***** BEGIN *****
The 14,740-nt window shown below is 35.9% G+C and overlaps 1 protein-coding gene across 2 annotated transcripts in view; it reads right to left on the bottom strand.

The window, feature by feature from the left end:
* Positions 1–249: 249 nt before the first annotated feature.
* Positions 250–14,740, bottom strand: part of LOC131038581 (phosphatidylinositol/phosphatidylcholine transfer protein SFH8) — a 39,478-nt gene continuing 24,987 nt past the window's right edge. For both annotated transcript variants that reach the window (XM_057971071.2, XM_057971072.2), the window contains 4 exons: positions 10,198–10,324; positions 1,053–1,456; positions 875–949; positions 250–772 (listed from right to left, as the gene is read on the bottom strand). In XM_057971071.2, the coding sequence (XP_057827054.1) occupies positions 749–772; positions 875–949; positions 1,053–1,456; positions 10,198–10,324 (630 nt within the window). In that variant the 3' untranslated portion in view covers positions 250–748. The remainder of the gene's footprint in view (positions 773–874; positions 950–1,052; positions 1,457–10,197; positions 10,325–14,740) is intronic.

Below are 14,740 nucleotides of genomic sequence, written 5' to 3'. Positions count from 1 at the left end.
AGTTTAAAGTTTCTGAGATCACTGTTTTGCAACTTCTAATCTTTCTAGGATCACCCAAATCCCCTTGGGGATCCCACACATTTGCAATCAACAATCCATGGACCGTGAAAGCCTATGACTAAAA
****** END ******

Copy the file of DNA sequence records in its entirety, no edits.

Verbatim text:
The 14,740-nt window shown below is 35.9% G+C and overlaps 1 protein-coding gene across 2 annotated transcripts in view; it reads right to left on the bottom strand.

The window, feature by feature from the left end:
* Positions 1–249: 249 nt before the first annotated feature.
* Positions 250–14,740, bottom strand: part of LOC131038581 (phosphatidylinositol/phosphatidylcholine transfer protein SFH8) — a 39,478-nt gene continuing 24,987 nt past the window's right edge. For both annotated transcript variants that reach the window (XM_057971071.2, XM_057971072.2), the window contains 4 exons: positions 10,198–10,324; positions 1,053–1,456; positions 875–949; positions 250–772 (listed from right to left, as the gene is read on the bottom strand). In XM_057971071.2, the coding sequence (XP_057827054.1) occupies positions 749–772; positions 875–949; positions 1,053–1,456; positions 10,198–10,324 (630 nt within the window). In that variant the 3' untranslated portion in view covers positions 250–748. The remainder of the gene's footprint in view (positions 773–874; positions 950–1,052; positions 1,457–10,197; positions 10,325–14,740) is intronic.

Below are 14,740 nucleotides of genomic sequence, written 5' to 3'. Positions count from 1 at the left end.
AGTTTAAAGTTTCTGAGATCACTGTTTTGCAACTTCTAATCTTTCTAGGATCACCCAAATCCCCTTGGGGATCCCACACATTTGCAATCAACAATCCATGGACCGTGAAAGCCTATGACTAAAA